In addition to Constitutional grounds, I think there are psychological/behavioral grounds for opposition to an individual mandate. We don’t need the government to mandate that we buy toilet paper, do we? No, we don’t (including most low-income folks among us). Why? Because when you really need something, and it’s really hard to get your fellow Americans to buy it for you if you don’t buy it for yourself, the need is generally enough to motivate you to buy it for yourself if you possibly can. Yes, health insurance is more expensive than toilet paper, but the principle still applies — if we made it harder, rather than easier, for people to drop their uninsured medical bills in the laps of their fellow American taxpayers, then the need for insurance would be the mandate for many currently-uninsured people.
While I’m on the subject of public-policy incentives, the President’s jobs speech last Thursday had a lot of what I predicted in it. There were some tax cuts, but they came with tax-hike strings attached. I’ve been writing and speaking some lately about the psychology of debt and taxes, particularly what should be learned from behaviorism about how to incentivize behaviors that will strengthen our economy. In that vein, tying tax cuts to tax increases is like saying to an exhausted runner, “I’ll give you some water, but only if you let me tie a big brick around your neck.” If our economy’s the runner, then when I’m in charge, I’ll give it the water and spare it the brick.
You may recall that earlier this year, when rebels overthrew the leadership of Egypt, as others in the media were acting like it was 1776 all over again, I cautioned that the new regime there may not be any friendlier, and may be less friendly in fact, to the U.S. and to American interests than was the previous regime. Well, as we were remembering 9/11/2001 here at home this weekend, mobs overran the Israeli embassy in Cairo with effectively no intervention from Egypt’s current leadership (until after the fact — some of the marauders were arrested, big deal). Looks like I may have been right about the new regime, which is why, when I’m in charge, we’re not going to get too excited about supporting revolutionaries (in Egypt, Libya, …) unless/until we have reason to be firmly convinced that they’re committed to freedom, democracy, and the American way and not just replacement thugs for their predecessors.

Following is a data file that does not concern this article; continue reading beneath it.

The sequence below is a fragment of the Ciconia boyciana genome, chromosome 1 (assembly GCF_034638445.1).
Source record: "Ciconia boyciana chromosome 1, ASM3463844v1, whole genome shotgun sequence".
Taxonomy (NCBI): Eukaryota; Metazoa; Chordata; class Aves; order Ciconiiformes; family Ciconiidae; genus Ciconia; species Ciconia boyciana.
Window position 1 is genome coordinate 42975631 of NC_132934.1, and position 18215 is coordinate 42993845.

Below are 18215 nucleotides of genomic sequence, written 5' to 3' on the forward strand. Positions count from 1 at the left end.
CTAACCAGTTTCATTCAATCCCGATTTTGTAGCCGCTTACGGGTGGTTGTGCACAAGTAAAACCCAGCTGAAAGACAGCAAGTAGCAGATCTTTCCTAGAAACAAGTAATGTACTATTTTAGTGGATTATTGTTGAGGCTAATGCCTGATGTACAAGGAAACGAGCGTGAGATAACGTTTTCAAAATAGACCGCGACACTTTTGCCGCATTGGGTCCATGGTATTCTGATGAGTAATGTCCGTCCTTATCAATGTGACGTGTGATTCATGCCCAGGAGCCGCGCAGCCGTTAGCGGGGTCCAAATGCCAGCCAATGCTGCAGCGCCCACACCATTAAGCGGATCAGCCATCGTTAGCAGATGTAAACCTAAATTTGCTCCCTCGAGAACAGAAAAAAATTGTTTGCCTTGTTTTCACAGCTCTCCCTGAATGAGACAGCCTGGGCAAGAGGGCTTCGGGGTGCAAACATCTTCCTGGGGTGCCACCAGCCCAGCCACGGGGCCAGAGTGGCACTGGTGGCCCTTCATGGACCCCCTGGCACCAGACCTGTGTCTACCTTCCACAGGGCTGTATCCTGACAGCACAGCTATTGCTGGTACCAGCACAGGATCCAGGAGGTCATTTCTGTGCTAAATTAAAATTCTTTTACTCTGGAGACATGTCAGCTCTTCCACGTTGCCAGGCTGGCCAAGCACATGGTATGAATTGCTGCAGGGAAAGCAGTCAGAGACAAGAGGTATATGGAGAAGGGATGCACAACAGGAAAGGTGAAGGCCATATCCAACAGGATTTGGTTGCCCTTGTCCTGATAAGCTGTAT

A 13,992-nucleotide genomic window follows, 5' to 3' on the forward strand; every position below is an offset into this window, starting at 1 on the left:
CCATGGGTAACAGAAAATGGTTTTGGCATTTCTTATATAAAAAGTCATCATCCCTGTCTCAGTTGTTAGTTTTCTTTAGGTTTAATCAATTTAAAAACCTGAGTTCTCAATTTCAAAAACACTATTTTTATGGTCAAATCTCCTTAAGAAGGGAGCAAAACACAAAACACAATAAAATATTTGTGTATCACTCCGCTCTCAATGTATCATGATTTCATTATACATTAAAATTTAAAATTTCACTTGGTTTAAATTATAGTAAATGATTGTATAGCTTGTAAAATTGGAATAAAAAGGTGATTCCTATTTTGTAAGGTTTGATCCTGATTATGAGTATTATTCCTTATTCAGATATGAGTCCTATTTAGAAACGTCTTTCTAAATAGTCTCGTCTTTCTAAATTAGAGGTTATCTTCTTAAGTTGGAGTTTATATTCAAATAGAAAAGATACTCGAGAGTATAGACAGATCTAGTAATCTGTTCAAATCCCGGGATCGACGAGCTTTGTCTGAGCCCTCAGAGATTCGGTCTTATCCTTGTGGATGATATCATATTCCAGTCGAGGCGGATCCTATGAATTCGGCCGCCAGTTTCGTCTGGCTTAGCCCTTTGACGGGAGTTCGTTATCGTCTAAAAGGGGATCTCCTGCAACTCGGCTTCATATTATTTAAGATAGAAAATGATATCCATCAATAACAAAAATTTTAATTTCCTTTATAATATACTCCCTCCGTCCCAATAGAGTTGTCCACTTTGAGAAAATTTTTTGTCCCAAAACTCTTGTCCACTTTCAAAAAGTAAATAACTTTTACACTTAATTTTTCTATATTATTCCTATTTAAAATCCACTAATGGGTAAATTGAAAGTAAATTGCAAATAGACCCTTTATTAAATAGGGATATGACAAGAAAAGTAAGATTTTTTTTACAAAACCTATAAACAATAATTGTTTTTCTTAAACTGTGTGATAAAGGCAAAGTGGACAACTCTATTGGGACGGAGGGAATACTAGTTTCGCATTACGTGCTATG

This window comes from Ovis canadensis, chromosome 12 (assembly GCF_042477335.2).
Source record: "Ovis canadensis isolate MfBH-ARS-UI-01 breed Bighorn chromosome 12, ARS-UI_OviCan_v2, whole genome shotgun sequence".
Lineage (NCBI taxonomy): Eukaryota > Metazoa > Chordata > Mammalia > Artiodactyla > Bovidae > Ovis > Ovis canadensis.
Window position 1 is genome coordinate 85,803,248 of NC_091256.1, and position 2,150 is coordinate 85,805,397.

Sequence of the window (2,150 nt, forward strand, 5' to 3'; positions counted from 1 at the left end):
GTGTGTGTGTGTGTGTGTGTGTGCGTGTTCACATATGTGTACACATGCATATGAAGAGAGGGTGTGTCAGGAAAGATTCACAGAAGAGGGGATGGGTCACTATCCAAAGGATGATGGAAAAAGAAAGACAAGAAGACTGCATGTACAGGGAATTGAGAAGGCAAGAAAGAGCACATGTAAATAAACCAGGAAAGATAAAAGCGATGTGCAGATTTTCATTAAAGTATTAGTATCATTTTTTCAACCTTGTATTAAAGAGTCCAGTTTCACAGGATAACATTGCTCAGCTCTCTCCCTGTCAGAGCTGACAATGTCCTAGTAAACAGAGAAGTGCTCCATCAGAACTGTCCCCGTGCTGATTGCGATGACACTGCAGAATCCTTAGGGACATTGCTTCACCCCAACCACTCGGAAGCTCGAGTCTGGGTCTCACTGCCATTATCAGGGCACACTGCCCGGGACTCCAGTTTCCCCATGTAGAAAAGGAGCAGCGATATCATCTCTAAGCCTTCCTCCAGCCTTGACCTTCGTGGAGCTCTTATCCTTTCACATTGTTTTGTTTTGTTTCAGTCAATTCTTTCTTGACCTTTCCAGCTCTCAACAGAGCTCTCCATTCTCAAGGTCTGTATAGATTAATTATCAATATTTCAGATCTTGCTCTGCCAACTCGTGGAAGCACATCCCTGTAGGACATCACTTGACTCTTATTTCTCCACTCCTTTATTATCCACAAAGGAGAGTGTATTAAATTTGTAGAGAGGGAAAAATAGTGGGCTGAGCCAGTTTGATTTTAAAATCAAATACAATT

And on another familiar Lawpsyc topic with an international twist, in Northern Ireland, a 12-year-old girl posted naked pictures of herself on Facebook, so her father has responded by…yes, suing Facebook. Instead of being angry at himself for not parenting the girl better, instead of being angry at the girl for behaving delinquently, the father apparently thinks that the folks from Facebook should’ve flown over to Northern Ireland and discovered that the girl had lied about her age when she established her Facebook account. If there were evidence that Facebook knew there were naked photos of the underage girl on its network and took no action, I could understand the lawsuit, but there’s apparently no such evidence. So, how about knowing where your kids are and what they’re doing — especially with computers, cell phones, cameras, etc. that you made available to them? When I’m in charge, a guy in a situation like this will need to be less worried about Facebook’s accountability and more worried about his accountability (as will the idiot American mother who recently dressed her toddler daughter up like Julia Roberts in “Pretty Woman” — the hooker wardrobe — for a creepy, JonBenet Ramsey-esque child “beauty” pageant).
As I often (jokingly) say to my friends, you’re going to love it when I’m in charge!